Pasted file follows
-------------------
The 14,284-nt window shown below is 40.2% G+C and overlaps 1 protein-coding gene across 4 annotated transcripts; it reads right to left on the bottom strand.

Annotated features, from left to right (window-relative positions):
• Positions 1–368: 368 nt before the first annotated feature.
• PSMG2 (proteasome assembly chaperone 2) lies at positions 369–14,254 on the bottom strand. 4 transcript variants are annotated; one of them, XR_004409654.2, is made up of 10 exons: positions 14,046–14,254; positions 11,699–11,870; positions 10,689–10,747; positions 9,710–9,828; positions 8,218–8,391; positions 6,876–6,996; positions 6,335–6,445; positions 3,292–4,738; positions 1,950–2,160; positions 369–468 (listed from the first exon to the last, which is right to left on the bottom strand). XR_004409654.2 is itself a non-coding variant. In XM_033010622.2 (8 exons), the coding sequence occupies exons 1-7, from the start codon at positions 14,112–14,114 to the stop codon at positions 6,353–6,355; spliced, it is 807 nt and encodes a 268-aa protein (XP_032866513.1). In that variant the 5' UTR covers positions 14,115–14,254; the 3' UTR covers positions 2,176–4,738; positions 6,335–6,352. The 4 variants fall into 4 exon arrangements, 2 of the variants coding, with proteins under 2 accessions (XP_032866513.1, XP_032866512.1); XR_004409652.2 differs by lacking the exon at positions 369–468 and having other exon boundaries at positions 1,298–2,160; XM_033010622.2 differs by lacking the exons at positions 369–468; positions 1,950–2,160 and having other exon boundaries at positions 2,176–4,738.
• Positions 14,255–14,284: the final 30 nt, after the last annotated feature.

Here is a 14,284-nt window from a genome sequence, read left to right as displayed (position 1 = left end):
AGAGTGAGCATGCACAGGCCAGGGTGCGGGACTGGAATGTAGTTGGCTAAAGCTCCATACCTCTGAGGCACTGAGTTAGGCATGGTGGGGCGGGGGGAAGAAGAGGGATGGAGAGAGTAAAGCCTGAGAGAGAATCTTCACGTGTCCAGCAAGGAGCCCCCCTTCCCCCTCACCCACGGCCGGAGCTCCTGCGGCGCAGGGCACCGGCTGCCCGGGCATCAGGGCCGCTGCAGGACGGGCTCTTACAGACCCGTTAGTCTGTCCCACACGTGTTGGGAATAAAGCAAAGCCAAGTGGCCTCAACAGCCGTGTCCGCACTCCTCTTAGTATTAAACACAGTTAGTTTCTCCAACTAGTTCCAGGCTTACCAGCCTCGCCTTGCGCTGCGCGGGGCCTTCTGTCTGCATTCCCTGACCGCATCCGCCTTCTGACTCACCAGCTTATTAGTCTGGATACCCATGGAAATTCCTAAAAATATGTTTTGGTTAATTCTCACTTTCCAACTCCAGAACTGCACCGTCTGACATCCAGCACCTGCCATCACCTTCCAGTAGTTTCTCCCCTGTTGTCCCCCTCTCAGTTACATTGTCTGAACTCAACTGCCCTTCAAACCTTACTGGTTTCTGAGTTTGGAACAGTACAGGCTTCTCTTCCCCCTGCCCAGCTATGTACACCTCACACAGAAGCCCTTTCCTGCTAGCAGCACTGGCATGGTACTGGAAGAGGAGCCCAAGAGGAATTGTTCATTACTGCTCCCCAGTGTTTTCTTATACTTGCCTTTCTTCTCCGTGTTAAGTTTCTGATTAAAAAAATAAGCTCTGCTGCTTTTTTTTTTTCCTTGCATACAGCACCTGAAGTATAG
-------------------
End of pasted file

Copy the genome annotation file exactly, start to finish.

The 14,284-nt window shown below is 40.2% G+C and overlaps 1 protein-coding gene across 4 annotated transcripts; it reads right to left on the bottom strand.

Annotated features, from left to right (window-relative positions):
• Positions 1–368: 368 nt before the first annotated feature.
• PSMG2 (proteasome assembly chaperone 2) lies at positions 369–14,254 on the bottom strand. 4 transcript variants are annotated; one of them, XR_004409654.2, is made up of 10 exons: positions 14,046–14,254; positions 11,699–11,870; positions 10,689–10,747; positions 9,710–9,828; positions 8,218–8,391; positions 6,876–6,996; positions 6,335–6,445; positions 3,292–4,738; positions 1,950–2,160; positions 369–468 (listed from the first exon to the last, which is right to left on the bottom strand). XR_004409654.2 is itself a non-coding variant. In XM_033010622.2 (8 exons), the coding sequence occupies exons 1-7, from the start codon at positions 14,112–14,114 to the stop codon at positions 6,353–6,355; spliced, it is 807 nt and encodes a 268-aa protein (XP_032866513.1). In that variant the 5' UTR covers positions 14,115–14,254; the 3' UTR covers positions 2,176–4,738; positions 6,335–6,352. The 4 variants fall into 4 exon arrangements, 2 of the variants coding, with proteins under 2 accessions (XP_032866513.1, XP_032866512.1); XR_004409652.2 differs by lacking the exon at positions 369–468 and having other exon boundaries at positions 1,298–2,160; XM_033010622.2 differs by lacking the exons at positions 369–468; positions 1,950–2,160 and having other exon boundaries at positions 2,176–4,738.
• Positions 14,255–14,284: the final 30 nt, after the last annotated feature.

Here is a 14,284-nt window from a genome sequence, read left to right as displayed (position 1 = left end):
AGAGTGAGCATGCACAGGCCAGGGTGCGGGACTGGAATGTAGTTGGCTAAAGCTCCATACCTCTGAGGCACTGAGTTAGGCATGGTGGGGCGGGGGGAAGAAGAGGGATGGAGAGAGTAAAGCCTGAGAGAGAATCTTCACGTGTCCAGCAAGGAGCCCCCCTTCCCCCTCACCCACGGCCGGAGCTCCTGCGGCGCAGGGCACCGGCTGCCCGGGCATCAGGGCCGCTGCAGGACGGGCTCTTACAGACCCGTTAGTCTGTCCCACACGTGTTGGGAATAAAGCAAAGCCAAGTGGCCTCAACAGCCGTGTCCGCACTCCTCTTAGTATTAAACACAGTTAGTTTCTCCAACTAGTTCCAGGCTTACCAGCCTCGCCTTGCGCTGCGCGGGGCCTTCTGTCTGCATTCCCTGACCGCATCCGCCTTCTGACTCACCAGCTTATTAGTCTGGATACCCATGGAAATTCCTAAAAATATGTTTTGGTTAATTCTCACTTTCCAACTCCAGAACTGCACCGTCTGACATCCAGCACCTGCCATCACCTTCCAGTAGTTTCTCCCCTGTTGTCCCCCTCTCAGTTACATTGTCTGAACTCAACTGCCCTTCAAACCTTACTGGTTTCTGAGTTTGGAACAGTACAGGCTTCTCTTCCCCCTGCCCAGCTATGTACACCTCACACAGAAGCCCTTTCCTGCTAGCAGCACTGGCATGGTACTGGAAGAGGAGCCCAAGAGGAATTGTTCATTACTGCTCCCCAGTGTTTTCTTATACTTGCCTTTCTTCTCCGTGTTAAGTTTCTGATTAAAAAAATAAGCTCTGCTGCTTTTTTTTTTTCCTTGCATACAGCACCTGAAGTATAG